BEIRUT: Lebanon’s Interior Minister Nouhad Machnouk Monday ordered truck owners to install rear shock absorbers before Sept. 1, to avoid more deaths like that of Zghorta’s mayor last month.
Driving his Audi Q7 along the Karantina highway on the morning of June 19, Toufik Mouawad was surprised by a Sukleen truck parked on the side of the road. His car slammed into the rear of the truck and was caught underneath.
The truck in question was in violation of Lebanon’s new traffic law, passed in November 2012, as it lacked an underride guardrail, a metal barrier attached to the back of a truck to prevent a crashing car from sliding beneath the vehicle.
After increased media and civil society attention to this unimplemented article of the law, the Interior Ministry announced that starting in September, anyone driving a truck without an underride guardrail would be punished.
Saying the absence of the equipment violated Article 85 of the traffic law, the ministry commanded the “monitoring of all trucks’ compliance with the mentioned article... and the busting of any violations.”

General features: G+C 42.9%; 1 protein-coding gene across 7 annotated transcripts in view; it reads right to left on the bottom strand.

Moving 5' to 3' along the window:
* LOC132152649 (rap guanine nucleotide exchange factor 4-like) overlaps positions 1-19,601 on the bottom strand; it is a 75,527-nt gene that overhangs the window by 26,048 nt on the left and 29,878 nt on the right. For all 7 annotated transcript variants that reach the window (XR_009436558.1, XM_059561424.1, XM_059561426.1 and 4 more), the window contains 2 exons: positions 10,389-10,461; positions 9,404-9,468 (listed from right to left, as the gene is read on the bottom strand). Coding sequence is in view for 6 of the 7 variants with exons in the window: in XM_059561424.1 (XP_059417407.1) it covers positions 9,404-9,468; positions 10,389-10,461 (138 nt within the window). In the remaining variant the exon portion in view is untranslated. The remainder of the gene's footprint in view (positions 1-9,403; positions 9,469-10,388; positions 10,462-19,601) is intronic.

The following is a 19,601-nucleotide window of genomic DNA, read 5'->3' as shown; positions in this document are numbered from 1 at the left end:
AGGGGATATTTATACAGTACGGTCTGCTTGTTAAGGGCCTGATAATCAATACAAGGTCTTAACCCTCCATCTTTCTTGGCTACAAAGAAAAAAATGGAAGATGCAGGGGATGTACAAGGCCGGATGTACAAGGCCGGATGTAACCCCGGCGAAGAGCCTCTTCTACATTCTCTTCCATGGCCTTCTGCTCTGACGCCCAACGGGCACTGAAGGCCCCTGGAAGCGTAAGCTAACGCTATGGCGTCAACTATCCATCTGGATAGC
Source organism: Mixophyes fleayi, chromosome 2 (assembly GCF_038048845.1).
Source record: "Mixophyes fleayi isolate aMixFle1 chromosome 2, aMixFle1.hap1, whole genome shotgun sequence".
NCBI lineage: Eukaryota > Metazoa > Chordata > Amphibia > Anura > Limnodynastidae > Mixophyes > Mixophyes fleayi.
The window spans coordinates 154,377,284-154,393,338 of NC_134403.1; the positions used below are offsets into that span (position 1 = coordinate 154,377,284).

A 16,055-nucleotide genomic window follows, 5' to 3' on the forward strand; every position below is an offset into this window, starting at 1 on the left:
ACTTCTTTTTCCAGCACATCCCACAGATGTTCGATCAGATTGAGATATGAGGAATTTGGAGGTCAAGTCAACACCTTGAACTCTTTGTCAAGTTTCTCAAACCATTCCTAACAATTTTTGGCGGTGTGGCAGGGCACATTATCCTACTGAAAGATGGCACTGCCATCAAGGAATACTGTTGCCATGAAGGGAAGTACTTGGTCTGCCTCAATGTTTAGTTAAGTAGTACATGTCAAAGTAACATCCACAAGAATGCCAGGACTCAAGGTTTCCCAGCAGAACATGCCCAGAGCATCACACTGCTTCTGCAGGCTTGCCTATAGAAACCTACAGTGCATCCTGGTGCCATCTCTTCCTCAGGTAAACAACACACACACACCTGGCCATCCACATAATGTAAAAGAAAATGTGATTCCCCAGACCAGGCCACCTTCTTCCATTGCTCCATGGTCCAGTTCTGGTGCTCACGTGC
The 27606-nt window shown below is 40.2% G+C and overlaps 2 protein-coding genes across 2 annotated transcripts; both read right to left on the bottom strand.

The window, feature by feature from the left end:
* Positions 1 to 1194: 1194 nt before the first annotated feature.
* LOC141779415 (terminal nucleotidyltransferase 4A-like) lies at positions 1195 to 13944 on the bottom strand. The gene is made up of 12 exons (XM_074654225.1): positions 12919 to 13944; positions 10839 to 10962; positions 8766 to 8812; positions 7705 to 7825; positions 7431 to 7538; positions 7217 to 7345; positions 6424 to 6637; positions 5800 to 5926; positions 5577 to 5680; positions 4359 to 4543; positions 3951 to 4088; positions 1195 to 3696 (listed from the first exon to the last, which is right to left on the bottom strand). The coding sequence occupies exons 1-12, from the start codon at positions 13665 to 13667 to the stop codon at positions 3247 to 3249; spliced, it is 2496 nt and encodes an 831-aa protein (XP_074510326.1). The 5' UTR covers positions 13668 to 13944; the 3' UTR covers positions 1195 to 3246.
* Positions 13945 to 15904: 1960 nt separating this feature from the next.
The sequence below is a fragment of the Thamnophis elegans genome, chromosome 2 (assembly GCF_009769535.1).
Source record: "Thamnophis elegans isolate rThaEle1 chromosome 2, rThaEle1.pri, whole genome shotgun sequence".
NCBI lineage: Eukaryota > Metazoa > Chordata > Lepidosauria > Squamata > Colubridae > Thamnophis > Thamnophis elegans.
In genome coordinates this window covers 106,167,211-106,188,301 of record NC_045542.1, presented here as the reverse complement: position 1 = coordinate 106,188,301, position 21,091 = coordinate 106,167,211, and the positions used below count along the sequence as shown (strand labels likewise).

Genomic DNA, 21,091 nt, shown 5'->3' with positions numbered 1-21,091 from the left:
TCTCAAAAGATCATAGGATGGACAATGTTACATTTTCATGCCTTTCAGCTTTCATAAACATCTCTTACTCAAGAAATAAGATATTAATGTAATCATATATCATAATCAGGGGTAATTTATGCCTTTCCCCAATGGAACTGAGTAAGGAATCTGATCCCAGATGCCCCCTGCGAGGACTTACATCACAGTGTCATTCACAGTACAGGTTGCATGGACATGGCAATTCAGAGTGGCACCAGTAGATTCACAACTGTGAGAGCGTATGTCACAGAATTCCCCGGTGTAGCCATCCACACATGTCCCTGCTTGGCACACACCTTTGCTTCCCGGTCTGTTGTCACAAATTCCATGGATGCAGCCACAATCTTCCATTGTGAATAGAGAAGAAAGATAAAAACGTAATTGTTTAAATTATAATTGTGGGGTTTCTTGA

The statement also order vehicle inspection centers to rule any truck that does not comply with the standard as “non-roadworthy,” specifying that the underride guard rail must be “low enough [in height] to prevent the vehicles from sliding under the truck in case of collision.”
The absence of the feature has caused over 200 deaths in the last couple of years, according to Joe Daccache, the vice president of YASA International.
Traffic safety organizations had been calling to equip trucks with the rails since 1997, but it was not until 2012 that the standard was included in Lebanon’s traffic law.
When trucks are not equipped with the rail, the driver receives the greatest shock when his vehicle collides with the rear edge of the truck. However, after the rail is installed, the accident’s shock would be dispersed over the whole front of the car, increasing the probability of the driver’s survival.
Road traffic accidents are among the main causes of death in Lebanon.